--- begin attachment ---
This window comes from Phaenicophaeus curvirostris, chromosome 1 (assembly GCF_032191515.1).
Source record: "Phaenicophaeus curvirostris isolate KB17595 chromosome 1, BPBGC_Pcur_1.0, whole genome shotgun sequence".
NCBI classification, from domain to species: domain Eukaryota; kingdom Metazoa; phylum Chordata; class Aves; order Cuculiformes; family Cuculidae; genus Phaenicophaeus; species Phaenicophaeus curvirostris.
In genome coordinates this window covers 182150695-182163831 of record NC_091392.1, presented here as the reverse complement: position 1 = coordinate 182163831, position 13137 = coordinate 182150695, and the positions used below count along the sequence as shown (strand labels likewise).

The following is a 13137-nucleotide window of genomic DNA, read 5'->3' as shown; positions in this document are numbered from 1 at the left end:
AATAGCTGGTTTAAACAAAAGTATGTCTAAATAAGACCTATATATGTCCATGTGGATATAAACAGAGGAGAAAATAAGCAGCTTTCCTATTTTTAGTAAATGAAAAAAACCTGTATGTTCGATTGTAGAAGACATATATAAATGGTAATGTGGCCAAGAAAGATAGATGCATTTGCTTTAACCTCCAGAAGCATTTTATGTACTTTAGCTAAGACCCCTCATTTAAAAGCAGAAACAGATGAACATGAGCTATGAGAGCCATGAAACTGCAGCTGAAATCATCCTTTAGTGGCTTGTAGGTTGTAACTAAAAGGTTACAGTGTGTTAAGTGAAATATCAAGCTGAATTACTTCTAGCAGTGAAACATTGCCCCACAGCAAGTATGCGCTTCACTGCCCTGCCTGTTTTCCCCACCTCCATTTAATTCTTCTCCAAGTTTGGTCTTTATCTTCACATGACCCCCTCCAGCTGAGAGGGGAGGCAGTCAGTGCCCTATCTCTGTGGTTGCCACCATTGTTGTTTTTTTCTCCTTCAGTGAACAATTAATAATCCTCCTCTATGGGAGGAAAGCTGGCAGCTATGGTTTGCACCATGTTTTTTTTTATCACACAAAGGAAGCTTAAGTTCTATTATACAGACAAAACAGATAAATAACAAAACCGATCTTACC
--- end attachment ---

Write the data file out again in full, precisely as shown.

This window comes from Phaenicophaeus curvirostris, chromosome 1 (assembly GCF_032191515.1).
Source record: "Phaenicophaeus curvirostris isolate KB17595 chromosome 1, BPBGC_Pcur_1.0, whole genome shotgun sequence".
NCBI classification, from domain to species: domain Eukaryota; kingdom Metazoa; phylum Chordata; class Aves; order Cuculiformes; family Cuculidae; genus Phaenicophaeus; species Phaenicophaeus curvirostris.
In genome coordinates this window covers 182150695-182163831 of record NC_091392.1, presented here as the reverse complement: position 1 = coordinate 182163831, position 13137 = coordinate 182150695, and the positions used below count along the sequence as shown (strand labels likewise).

The following is a 13137-nucleotide window of genomic DNA, read 5'->3' as shown; positions in this document are numbered from 1 at the left end:
AATAGCTGGTTTAAACAAAAGTATGTCTAAATAAGACCTATATATGTCCATGTGGATATAAACAGAGGAGAAAATAAGCAGCTTTCCTATTTTTAGTAAATGAAAAAAACCTGTATGTTCGATTGTAGAAGACATATATAAATGGTAATGTGGCCAAGAAAGATAGATGCATTTGCTTTAACCTCCAGAAGCATTTTATGTACTTTAGCTAAGACCCCTCATTTAAAAGCAGAAACAGATGAACATGAGCTATGAGAGCCATGAAACTGCAGCTGAAATCATCCTTTAGTGGCTTGTAGGTTGTAACTAAAAGGTTACAGTGTGTTAAGTGAAATATCAAGCTGAATTACTTCTAGCAGTGAAACATTGCCCCACAGCAAGTATGCGCTTCACTGCCCTGCCTGTTTTCCCCACCTCCATTTAATTCTTCTCCAAGTTTGGTCTTTATCTTCACATGACCCCCTCCAGCTGAGAGGGGAGGCAGTCAGTGCCCTATCTCTGTGGTTGCCACCATTGTTGTTTTTTTCTCCTTCAGTGAACAATTAATAATCCTCCTCTATGGGAGGAAAGCTGGCAGCTATGGTTTGCACCATGTTTTTTTTTATCACACAAAGGAAGCTTAAGTTCTATTATACAGACAAAACAGATAAATAACAAAACCGATCTTACC